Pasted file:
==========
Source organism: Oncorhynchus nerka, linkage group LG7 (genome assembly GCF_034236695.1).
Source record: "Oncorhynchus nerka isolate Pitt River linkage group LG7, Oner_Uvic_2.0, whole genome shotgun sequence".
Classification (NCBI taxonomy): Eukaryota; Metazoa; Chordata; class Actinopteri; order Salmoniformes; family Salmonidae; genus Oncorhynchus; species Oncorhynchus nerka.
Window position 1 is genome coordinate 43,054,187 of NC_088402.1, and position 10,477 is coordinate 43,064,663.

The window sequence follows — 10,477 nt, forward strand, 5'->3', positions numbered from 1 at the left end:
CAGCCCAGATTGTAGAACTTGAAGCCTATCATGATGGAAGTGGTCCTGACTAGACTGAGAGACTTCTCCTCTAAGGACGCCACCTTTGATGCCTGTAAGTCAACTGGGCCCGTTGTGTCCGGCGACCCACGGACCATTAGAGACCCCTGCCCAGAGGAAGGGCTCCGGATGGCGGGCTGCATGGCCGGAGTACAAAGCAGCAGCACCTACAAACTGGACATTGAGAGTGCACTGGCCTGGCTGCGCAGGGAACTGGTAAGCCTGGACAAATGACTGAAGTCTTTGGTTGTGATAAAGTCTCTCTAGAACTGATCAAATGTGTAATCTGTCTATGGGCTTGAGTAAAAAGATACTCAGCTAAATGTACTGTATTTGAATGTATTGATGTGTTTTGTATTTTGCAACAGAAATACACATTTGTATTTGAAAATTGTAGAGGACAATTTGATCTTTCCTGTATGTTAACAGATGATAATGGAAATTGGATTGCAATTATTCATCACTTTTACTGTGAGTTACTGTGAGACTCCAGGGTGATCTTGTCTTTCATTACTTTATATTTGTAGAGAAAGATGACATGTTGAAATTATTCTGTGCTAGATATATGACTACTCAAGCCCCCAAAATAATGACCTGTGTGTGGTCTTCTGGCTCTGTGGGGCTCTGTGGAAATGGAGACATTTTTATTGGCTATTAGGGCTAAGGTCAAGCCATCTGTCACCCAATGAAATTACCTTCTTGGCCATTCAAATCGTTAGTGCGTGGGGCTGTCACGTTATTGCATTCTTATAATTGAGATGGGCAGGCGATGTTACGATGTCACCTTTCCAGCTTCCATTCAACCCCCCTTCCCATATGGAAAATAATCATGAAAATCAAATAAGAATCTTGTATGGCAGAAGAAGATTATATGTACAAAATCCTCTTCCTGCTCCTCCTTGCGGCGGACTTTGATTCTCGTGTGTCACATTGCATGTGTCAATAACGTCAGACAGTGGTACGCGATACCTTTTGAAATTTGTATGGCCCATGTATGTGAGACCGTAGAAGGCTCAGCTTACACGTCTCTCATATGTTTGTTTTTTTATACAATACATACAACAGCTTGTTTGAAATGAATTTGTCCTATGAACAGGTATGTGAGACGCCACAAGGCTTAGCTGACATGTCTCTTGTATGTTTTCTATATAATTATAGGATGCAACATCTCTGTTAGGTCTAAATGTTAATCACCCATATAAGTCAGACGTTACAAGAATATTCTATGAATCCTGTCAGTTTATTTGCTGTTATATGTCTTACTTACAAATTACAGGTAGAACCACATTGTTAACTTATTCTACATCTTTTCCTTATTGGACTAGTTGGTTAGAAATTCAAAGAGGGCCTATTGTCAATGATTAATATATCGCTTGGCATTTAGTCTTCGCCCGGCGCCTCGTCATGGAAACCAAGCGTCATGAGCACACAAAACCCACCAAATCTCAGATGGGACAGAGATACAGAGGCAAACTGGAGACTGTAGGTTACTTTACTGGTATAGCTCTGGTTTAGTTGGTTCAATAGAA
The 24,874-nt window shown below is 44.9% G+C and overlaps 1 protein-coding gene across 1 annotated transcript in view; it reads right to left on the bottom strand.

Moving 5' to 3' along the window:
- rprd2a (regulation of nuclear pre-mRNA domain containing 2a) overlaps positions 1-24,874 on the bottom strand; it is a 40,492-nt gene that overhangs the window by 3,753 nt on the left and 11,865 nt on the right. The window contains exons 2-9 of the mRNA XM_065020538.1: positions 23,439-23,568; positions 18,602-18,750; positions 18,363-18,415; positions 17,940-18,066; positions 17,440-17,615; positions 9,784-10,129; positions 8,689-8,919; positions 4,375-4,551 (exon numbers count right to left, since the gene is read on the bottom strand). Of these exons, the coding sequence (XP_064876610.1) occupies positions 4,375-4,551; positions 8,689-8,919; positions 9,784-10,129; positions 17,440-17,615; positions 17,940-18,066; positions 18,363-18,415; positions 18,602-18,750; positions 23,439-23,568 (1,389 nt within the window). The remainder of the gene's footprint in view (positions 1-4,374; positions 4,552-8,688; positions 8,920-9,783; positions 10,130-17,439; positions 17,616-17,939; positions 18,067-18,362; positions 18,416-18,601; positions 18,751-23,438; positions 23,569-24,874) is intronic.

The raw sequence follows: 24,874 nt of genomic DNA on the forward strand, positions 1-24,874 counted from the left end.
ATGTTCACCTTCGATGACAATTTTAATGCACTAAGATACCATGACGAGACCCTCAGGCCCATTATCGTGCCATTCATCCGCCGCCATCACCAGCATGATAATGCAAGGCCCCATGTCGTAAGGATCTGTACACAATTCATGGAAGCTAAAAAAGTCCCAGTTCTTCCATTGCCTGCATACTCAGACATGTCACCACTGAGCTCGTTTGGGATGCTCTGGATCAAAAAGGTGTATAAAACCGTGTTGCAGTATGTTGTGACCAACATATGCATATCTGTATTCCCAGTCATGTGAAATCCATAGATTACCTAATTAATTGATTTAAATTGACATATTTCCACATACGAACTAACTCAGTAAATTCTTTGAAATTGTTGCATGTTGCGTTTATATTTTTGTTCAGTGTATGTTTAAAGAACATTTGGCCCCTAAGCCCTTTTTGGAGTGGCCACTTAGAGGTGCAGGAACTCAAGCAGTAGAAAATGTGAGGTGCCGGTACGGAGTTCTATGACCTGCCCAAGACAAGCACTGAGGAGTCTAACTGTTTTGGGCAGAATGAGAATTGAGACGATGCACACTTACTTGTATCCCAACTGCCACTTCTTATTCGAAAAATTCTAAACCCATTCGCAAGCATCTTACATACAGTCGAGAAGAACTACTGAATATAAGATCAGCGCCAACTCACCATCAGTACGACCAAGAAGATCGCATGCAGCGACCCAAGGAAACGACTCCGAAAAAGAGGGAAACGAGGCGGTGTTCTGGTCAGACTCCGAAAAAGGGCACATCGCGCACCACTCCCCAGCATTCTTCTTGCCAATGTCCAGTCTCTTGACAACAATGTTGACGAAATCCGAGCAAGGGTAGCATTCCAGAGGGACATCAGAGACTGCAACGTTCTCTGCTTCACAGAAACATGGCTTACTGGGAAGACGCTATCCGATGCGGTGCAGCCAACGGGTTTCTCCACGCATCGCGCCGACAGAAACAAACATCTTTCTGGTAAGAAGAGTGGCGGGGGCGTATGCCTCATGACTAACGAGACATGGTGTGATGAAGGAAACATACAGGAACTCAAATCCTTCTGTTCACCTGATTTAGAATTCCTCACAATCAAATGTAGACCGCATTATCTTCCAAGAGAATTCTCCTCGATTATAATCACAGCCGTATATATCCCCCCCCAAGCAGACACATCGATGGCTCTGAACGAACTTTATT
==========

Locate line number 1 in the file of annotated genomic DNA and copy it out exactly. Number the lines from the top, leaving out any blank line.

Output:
Source organism: Oncorhynchus nerka, linkage group LG7 (genome assembly GCF_034236695.1).